Posts Tagged ‘goals’

A shoulder shrug


As I indicated in the last post, my current paid work is in direct service delivery. I am at the very bottom of the pecking (and pay) order in my program. At work, I am always doing things ‘wrong’. I do not set out to make mistakes, but I have started just shrugging my shoulders at the sound of being summoned to be told off by those in higher paid positions. This is probably more helpful than the smug-superiority I expressed the other week.

The higher paid workers seem so anxious. For the first few weeks, I thought it was because I had not worked out what I was supposed to do and I was making their work-life unpredictable. I set out to pin down what ‘should’ happen and where things ‘should’ be. Direct service delivery is always going to be unpredictable, but I thought I could contribute to more being known so less would have to be thought about.

However, I came to realise that different people (and the same person at different moments) had contradicting ideas as to how things ‘should’ happen and what I ‘should’ do. My superiors want things to happen seamlessly and in their preferred style. Particularly strange seems to be their yearning for everything to be negotiated face-to-face: “I did not want to write it down, I wanted to tell you when I got a chance. No, do not write it down for the next person. You tell her.” Furthermore, the most strong opinions were often expressed on issues that seemed to be of least significance to their work role. Maybe I am not good at gauging what is important?

Here is an example. The frustration expressed at my failure to do the ‘right’ thing in this situation actually makes more sense to me than many other moments.

One worker asked me to make a sign and, so it would stand out, put some red around it. I made a red border for the sign. I was emailed, with my line manager CCed, and told that I had not done what was asked of me. I tried again, but with less text and a red border around the actual words. I sent a photograph through to this worker (and my line manager) to find out if any further changes were required, as they usually work in a different building. When I was next at work, the worker took down the sign and sighed that she may as well do it herself as it would be faster. On the sign being reattached to the door I realised out that she did not want red AROUND the letters, but rather for the red texta to be traced over the black printed letters.

“I am only here for the clients.” seems to be a common self-talk mantra the workers use to get through exhausting weeks. When they say this, I used to feel a swell of frustration that I could not background all the non-client stuff to get on with things.

Now I understand absorbing the crush is my job. All the workers have something of an impossible job; the plans of clients, the aims of the program as understood by the workers, and the resources available nearly never match up. Letting off some steam by sending an email saying one of the lower-level workers had not done their job is probably not an ideal coping mechanism. However, believing that one day the lower-level workers will magically make everything work smoothly is possibly part of hoping for a future where higher-level workers will not be distracted from ‘being there for the clients’.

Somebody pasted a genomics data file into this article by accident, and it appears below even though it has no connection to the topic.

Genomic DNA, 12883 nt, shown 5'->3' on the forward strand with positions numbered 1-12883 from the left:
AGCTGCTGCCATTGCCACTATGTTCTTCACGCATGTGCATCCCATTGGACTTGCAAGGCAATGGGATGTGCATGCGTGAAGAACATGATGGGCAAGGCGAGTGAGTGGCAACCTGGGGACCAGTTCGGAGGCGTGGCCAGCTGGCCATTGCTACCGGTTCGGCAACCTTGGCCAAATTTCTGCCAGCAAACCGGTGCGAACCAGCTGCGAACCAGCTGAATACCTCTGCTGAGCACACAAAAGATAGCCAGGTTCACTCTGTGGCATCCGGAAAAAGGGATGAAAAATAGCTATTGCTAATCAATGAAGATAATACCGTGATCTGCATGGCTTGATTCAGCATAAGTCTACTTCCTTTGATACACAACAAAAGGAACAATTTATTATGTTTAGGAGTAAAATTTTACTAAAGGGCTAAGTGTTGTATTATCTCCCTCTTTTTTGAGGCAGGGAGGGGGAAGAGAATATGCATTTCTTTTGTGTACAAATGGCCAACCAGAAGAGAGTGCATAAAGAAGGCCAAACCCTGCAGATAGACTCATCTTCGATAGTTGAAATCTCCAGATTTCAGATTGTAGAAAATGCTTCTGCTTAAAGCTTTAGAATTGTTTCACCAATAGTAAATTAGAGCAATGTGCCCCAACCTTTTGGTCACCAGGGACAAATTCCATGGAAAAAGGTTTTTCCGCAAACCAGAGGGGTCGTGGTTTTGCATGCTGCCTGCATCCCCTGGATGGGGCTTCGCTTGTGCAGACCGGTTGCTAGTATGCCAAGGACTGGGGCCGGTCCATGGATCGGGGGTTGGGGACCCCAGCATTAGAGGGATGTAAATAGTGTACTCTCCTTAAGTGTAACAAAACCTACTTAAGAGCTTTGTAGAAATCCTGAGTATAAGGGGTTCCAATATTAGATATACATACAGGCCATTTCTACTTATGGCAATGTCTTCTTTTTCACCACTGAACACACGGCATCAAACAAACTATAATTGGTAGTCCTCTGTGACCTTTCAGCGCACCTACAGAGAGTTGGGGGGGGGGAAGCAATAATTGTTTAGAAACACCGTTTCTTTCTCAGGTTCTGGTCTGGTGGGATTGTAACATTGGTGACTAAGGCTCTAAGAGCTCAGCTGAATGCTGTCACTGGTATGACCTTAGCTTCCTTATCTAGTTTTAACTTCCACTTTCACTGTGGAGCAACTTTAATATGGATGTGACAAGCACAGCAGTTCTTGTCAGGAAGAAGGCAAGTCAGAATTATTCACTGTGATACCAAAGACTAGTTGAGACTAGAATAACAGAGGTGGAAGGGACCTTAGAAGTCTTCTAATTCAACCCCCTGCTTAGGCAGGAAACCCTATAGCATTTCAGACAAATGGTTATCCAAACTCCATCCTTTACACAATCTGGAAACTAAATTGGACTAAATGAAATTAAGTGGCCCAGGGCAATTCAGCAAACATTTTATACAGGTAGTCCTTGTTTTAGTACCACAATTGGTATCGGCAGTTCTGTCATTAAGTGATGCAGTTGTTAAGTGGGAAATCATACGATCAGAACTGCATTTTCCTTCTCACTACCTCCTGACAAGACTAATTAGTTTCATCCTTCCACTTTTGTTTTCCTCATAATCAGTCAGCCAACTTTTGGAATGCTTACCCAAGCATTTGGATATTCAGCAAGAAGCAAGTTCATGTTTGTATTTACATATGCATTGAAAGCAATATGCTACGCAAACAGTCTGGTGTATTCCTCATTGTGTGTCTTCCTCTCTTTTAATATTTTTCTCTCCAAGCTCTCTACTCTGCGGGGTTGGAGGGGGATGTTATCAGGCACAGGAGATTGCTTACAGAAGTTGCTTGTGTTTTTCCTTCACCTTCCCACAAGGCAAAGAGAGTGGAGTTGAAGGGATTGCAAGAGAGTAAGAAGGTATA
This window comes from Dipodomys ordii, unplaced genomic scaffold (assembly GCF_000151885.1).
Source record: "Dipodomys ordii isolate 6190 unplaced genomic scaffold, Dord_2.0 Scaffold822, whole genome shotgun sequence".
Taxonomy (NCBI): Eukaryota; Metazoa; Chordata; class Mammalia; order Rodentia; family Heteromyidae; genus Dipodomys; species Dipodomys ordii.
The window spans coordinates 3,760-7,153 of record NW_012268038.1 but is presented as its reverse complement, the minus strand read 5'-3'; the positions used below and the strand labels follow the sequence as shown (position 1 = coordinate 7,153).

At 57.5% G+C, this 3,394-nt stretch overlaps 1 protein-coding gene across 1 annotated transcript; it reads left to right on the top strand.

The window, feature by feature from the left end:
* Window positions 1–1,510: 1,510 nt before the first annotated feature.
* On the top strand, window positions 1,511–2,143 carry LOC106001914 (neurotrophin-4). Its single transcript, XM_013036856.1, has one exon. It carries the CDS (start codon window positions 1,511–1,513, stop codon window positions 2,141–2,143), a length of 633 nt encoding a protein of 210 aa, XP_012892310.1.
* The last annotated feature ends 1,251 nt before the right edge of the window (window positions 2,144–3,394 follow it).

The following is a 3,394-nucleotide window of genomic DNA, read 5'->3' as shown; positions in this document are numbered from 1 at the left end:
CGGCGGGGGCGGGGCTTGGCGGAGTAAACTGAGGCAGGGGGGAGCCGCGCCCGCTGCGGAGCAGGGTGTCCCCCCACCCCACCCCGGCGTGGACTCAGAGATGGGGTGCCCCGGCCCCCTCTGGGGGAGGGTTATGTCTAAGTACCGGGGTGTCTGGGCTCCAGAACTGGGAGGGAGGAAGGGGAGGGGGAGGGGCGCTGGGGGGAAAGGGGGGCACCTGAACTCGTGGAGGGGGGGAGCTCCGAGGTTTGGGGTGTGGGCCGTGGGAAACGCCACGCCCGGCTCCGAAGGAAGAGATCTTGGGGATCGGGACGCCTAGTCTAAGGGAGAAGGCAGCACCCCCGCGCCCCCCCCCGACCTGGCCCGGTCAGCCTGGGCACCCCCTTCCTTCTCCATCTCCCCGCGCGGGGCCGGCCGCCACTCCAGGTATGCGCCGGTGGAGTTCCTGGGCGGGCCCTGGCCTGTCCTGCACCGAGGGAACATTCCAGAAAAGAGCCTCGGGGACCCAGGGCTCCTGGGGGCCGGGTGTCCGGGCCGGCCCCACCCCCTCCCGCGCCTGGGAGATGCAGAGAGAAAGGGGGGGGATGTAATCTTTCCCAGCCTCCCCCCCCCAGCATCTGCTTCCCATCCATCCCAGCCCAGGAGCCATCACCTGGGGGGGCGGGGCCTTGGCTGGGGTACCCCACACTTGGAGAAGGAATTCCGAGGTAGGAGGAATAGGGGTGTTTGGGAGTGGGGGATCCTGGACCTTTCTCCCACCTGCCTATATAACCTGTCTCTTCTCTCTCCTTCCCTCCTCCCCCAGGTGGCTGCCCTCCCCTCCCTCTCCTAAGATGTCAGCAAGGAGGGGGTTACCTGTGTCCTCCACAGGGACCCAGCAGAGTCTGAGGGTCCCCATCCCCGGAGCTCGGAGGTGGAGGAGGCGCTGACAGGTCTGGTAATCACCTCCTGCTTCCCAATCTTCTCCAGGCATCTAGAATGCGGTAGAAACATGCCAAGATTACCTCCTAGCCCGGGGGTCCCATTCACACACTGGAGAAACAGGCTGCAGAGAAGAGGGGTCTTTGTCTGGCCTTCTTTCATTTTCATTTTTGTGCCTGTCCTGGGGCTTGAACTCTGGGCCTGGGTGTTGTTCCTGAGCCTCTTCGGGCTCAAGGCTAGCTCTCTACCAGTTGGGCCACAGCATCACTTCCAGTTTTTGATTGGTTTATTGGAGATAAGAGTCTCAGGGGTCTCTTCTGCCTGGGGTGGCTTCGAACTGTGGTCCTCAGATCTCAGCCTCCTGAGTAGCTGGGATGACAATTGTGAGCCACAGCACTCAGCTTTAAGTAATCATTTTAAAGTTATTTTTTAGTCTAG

This post has been a very wordy road, but there is a link with my still-unfinished dissertation. While I can shrug my shoulders at work, the same does not seem to be possible with the project of writing.


A story about interruptions at work and all-too-familiar writing issues

Today is one of those days where all I can see are problems with my writing. Maybe I’m just grumpy?

Yesterday, at work (an accommodation service), I snapped at someone and then got told off for talking when I was not the one being spoken to. The case workers have been given tablets to use, but they do not know how to work them and prefer using the desktop computers. Their team leader has decided they have the primary right to use the support worker’s (my position’s) computer, which means we cannot check what tasks have been scheduled for us or do our notes. It is ridiculous and, as we cannot check if there are any alerts or concerns, rather irresponsible. Anyway, I quickly jumped on the computer when the case worker was going on a break. Just as we changed spots (and she kept complaining to me about the milk situation or something else to do with making coffee while I just got on with what I was doing), her team leader came in and said to her, ‘Oh! Don’t you need the computer?’ It was implied I had manipulated the case worker off the computer. To be honest, the computer would have been completely useless to her if I hadn’t kept helping her as she just kept sitting in front of it complaining she did not know how to do things. I interrupted with, ‘She’s going on a break and said I could use it.’ ‘Shh! I’m not talking to you.’ I was told. The team leader did apologise later, and I said I did know I interrupted.

To be honest, I was fuming that I was the one who was told off for talking over someone. The day before I had been in a mad rush trying to sort out really important paper work and appointments with a resident, but ended up in this surreal situation. It felt like a strange dream.